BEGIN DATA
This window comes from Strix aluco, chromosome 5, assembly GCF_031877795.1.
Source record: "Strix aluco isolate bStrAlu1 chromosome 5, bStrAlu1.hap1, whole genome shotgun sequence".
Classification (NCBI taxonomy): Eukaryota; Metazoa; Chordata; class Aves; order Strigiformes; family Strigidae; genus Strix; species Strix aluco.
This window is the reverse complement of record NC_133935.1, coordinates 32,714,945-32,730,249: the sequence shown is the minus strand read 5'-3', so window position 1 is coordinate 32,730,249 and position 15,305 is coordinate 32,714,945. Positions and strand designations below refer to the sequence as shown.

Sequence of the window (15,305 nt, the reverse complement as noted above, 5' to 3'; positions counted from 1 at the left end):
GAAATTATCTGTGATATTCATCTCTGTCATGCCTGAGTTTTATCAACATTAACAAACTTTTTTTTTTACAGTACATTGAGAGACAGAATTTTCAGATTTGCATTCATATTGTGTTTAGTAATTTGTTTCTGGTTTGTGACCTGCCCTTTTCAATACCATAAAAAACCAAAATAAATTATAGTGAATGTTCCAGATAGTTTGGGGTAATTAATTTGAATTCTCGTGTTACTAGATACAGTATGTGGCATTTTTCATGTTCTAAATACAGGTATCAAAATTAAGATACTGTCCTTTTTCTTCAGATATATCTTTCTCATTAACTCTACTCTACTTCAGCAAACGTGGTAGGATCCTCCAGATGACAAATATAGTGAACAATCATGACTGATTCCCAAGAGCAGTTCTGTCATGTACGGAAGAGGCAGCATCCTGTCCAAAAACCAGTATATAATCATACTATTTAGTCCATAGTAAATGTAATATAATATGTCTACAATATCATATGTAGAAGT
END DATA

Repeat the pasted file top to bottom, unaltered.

This window comes from Strix aluco, chromosome 5, assembly GCF_031877795.1.
Source record: "Strix aluco isolate bStrAlu1 chromosome 5, bStrAlu1.hap1, whole genome shotgun sequence".
Classification (NCBI taxonomy): Eukaryota; Metazoa; Chordata; class Aves; order Strigiformes; family Strigidae; genus Strix; species Strix aluco.
This window is the reverse complement of record NC_133935.1, coordinates 32,714,945-32,730,249: the sequence shown is the minus strand read 5'-3', so window position 1 is coordinate 32,730,249 and position 15,305 is coordinate 32,714,945. Positions and strand designations below refer to the sequence as shown.

Sequence of the window (15,305 nt, the reverse complement as noted above, 5' to 3'; positions counted from 1 at the left end):
GAAATTATCTGTGATATTCATCTCTGTCATGCCTGAGTTTTATCAACATTAACAAACTTTTTTTTTTACAGTACATTGAGAGACAGAATTTTCAGATTTGCATTCATATTGTGTTTAGTAATTTGTTTCTGGTTTGTGACCTGCCCTTTTCAATACCATAAAAAACCAAAATAAATTATAGTGAATGTTCCAGATAGTTTGGGGTAATTAATTTGAATTCTCGTGTTACTAGATACAGTATGTGGCATTTTTCATGTTCTAAATACAGGTATCAAAATTAAGATACTGTCCTTTTTCTTCAGATATATCTTTCTCATTAACTCTACTCTACTTCAGCAAACGTGGTAGGATCCTCCAGATGACAAATATAGTGAACAATCATGACTGATTCCCAAGAGCAGTTCTGTCATGTACGGAAGAGGCAGCATCCTGTCCAAAAACCAGTATATAATCATACTATTTAGTCCATAGTAAATGTAATATAATATGTCTACAATATCATATGTAGAAGT